Kwanzaa turns 40, remains misunderstood holiday
December 19, 2006
I celebrate Kwanzaa, a holiday that honors family, community and culture. My family and I have done so for years. But five years after Sept. 11, in this climate of religious and cultural intolerance in America, I can sympathize with Muslims here who feel like outsiders.
Many white Americans are suspicious and fearful of Kwanzaa. Like other holidays that are celebrated predominantly by people of color -- such as Ramadan, Juneteenth, Holi, Hispanic Heritage Month -- Kwanzaa ought to be an opportunity for those who are unfamiliar with it to learn more.
It is a seven-day, Pan-African, secular holiday that has cultural roots. Because of its Swahili name and because it begins the day after Christmas, many folks think Kwanzaa is a religious holiday. Many refer to it as the "black Christmas."
Its origins are from the civil rights movement of the 1960s. But because of founder Ron Karenga's former ties to the United Slaves Organization, a black nationalist group, Kwanzaa is constantly attacked for being separatist and black nationalist.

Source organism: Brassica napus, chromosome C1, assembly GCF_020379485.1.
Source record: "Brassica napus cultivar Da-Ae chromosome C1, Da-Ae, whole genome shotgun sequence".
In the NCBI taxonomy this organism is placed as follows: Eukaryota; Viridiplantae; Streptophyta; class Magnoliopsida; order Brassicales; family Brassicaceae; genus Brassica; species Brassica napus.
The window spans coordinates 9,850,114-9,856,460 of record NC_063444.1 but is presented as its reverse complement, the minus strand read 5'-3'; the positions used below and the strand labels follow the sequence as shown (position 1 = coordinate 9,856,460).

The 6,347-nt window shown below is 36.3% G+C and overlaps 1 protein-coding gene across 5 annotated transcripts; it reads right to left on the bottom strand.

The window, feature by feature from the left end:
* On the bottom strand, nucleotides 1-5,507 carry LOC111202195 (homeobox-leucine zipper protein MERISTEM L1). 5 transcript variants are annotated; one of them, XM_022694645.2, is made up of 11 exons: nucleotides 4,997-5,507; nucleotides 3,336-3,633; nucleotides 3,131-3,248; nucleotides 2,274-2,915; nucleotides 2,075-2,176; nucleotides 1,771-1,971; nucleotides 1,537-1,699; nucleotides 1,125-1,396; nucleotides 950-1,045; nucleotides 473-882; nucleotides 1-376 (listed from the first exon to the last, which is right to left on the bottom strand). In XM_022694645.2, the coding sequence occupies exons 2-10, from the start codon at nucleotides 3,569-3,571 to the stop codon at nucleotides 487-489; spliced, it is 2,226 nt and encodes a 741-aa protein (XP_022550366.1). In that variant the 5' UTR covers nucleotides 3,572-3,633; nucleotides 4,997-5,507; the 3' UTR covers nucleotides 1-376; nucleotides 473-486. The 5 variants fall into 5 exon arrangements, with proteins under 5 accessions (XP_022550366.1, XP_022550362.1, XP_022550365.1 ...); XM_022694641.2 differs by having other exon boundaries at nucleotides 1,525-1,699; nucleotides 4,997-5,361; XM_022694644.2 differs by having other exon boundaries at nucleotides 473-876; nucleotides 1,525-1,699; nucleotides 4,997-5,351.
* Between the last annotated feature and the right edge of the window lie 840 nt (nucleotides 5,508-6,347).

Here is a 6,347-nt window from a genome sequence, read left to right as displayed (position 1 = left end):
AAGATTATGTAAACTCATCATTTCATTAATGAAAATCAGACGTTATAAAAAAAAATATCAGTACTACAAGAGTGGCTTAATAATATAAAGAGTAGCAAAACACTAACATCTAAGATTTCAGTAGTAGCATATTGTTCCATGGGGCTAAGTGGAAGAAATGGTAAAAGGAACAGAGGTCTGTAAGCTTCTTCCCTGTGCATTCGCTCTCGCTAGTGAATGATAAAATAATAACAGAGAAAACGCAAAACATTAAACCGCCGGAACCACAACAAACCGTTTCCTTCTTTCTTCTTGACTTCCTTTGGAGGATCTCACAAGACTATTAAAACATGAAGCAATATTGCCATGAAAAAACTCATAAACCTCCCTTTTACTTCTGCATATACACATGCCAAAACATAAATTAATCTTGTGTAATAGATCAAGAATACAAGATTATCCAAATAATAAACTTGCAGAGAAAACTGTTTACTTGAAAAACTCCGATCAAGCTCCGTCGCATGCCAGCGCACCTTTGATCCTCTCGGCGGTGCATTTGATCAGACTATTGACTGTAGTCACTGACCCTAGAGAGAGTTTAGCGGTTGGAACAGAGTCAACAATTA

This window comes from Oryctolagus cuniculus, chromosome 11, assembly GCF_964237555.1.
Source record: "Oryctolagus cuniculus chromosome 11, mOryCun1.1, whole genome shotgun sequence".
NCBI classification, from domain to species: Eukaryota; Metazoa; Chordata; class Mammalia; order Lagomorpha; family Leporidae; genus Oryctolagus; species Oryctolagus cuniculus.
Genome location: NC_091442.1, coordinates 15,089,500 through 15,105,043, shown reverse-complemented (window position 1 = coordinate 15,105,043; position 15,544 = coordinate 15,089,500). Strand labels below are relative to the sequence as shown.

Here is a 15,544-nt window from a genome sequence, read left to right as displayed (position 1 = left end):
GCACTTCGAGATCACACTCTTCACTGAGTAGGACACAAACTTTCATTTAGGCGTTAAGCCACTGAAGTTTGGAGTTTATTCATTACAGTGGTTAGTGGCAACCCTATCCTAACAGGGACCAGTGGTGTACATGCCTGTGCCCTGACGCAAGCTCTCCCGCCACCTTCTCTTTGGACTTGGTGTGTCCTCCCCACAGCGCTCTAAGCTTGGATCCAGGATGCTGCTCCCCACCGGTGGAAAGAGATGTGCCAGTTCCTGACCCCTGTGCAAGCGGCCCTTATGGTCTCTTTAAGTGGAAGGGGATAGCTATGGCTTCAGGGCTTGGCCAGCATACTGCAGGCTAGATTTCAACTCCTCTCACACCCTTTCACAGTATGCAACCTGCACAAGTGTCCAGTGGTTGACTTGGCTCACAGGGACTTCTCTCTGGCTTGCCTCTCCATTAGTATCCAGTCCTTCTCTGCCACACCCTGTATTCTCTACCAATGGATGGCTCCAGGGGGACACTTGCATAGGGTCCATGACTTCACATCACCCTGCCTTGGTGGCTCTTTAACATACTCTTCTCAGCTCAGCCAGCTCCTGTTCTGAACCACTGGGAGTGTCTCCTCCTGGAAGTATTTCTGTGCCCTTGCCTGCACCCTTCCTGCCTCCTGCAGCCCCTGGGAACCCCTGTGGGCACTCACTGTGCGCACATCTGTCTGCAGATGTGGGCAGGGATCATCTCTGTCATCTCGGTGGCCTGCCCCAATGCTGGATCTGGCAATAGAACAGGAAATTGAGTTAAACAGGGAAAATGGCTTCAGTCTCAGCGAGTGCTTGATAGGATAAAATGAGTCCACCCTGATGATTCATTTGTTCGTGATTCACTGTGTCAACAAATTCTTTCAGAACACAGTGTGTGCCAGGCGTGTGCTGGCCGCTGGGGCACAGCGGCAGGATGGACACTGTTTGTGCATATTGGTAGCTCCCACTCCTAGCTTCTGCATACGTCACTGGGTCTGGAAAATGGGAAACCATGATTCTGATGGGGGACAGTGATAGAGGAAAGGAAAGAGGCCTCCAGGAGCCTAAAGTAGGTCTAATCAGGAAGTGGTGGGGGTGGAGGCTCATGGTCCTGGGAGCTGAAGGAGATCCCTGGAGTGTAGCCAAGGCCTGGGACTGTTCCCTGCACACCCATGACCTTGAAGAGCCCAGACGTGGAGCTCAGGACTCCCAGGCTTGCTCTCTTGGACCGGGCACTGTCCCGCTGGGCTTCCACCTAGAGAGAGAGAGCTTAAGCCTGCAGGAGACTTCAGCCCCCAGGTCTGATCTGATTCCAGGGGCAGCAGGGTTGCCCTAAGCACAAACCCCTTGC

It is neither.
Over the years, there have been quite a few non-African-Americans present at our gatherings, and the atmosphere has been celebratory. People who are not of African descent are happy to be included because they often have family members or friends who participate.
Kwanzaa's seven principles -- of unity, self-determination, collective work and responsibility, cooperative economics, purpose, creativity and faith -- are ones that many people, irrespective of background, can appreciate.
Millions of people, regardless of race or religion, now celebrate Kwanzaa worldwide. But even as our communities become increasingly multicultural and cross-cultural, acceptance has diminished for those who don't follow mainstream traditions around this time of year.
In the age of terror, we would all benefit to learn more about one another, and to embody Kwanzaa's ideals of happiness, unity and peace.
Akilah Monifa is a freelance writer living in Oakland, Calif. She can be reached at firstname.lastname@example.org.